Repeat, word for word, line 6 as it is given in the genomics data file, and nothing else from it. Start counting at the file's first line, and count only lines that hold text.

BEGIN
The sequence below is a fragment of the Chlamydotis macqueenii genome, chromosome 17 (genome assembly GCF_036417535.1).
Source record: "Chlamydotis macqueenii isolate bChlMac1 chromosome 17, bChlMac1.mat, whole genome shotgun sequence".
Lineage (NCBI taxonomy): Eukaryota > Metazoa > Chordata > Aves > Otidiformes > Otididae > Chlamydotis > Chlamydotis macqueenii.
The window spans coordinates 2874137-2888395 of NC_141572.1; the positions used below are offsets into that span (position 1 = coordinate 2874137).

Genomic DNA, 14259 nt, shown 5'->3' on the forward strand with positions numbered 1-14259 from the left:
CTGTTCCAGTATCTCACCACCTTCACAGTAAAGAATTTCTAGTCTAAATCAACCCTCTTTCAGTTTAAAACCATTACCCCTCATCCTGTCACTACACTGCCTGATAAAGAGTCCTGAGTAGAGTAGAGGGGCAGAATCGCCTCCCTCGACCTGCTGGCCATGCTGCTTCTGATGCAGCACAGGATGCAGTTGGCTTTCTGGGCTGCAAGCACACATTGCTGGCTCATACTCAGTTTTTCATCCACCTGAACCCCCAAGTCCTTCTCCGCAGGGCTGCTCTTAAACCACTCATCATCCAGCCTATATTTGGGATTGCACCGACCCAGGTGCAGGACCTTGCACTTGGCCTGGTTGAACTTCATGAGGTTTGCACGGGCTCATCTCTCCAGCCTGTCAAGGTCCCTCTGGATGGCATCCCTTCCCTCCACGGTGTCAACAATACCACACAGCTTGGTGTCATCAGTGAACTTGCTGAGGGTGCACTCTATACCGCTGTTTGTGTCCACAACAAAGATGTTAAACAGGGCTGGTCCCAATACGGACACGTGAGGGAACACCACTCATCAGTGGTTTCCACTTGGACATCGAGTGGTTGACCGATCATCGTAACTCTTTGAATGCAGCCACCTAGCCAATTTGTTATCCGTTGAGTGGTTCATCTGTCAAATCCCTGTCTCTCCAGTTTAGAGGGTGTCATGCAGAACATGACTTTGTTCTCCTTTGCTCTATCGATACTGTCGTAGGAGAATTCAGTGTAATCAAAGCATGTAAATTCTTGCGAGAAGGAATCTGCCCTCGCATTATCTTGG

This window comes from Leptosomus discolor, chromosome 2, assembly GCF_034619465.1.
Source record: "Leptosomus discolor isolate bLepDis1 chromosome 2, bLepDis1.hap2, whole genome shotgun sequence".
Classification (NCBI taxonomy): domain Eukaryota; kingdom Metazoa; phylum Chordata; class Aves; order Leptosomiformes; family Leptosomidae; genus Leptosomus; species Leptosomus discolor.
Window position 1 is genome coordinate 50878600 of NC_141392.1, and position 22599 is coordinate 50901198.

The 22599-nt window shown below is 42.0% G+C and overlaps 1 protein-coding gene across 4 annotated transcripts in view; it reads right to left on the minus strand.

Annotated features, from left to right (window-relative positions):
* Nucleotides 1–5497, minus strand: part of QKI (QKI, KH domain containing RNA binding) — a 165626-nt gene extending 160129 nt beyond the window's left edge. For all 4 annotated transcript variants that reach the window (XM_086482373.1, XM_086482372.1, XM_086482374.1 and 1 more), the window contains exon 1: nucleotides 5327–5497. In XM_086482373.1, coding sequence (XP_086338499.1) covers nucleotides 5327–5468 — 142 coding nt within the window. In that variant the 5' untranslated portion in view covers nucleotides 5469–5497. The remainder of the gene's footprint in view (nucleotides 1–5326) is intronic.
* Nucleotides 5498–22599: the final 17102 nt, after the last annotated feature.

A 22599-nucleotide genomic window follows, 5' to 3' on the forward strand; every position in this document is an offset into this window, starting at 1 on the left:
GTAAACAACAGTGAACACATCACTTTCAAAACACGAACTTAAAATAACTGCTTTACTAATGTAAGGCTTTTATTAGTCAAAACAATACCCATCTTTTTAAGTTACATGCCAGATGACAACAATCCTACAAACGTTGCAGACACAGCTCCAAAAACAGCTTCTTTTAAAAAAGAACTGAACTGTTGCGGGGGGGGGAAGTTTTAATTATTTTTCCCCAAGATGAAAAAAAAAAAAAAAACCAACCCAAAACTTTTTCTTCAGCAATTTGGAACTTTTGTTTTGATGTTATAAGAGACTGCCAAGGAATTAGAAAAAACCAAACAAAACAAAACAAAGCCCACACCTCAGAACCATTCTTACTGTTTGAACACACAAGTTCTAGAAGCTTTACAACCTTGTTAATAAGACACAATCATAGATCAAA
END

CTGTTCCAGTATCTCACCACCTTCACAGTAAAGAATTTCTAGTCTAAATCAACCCTCTTTCAGTTTAAAACCATTACCCCTCATCCTGTCACTACACTGCCTGATAAAGAGTCCTGAGTAGAGTAGAGGGGCAGAATCGCCTCCCTCGACCTGCTGGCCATGCTGCTTCTGATGCAGCACAGGATGCAGTTGGCTTTCTGGGCTGCAAGCACACATTGCTGGCTCATACTCAGTTTTTCATCCACCTGAACCCCCAAGTCCTTCTCCGCAGGGCTGCTCTTAAACCACTCATCATCCAGCCTATATTTGGGATTGCACCGACCCAGGTGCAGGACCTTGCACTTGGCCTGGTTGAACTTCATGAGGTTTGCACGGGCTCATCTCTCCAGCCTGTCAAGGTCCCTCTGGATGGCATCCCTTCCCTCCACGGTGTCAACAATACCACACAGCTTGGTGTCATCAGTGAACTTGCTGAGGGTGCACTCTATACCGCTGTTTGTGTCCACAACAAAGATGTTAAACAGGGCTGGTCCCAATACGGACACGTGAGGGAACACCACTCATCAGTGGTTTCCACTTGGACATCGAGTGGTTGACCGATCATCGTAACTCTTTGAATGCAGCCACCTAGCCAATTTGTTATCCGTTGAGTGGTTCATCTGTCAAATCCCTGTCTCTCCAGTTTAGAGGGTGTCATGCAGAACATGACTTTGTTCTCCTTTGCTCTATCGATACTGTCGTAGGAGAATTCAGTGTAATCAAAGCATGTAAATTCTTGCGAGAAGGAATCTGCCCTCGCATTATCTTGG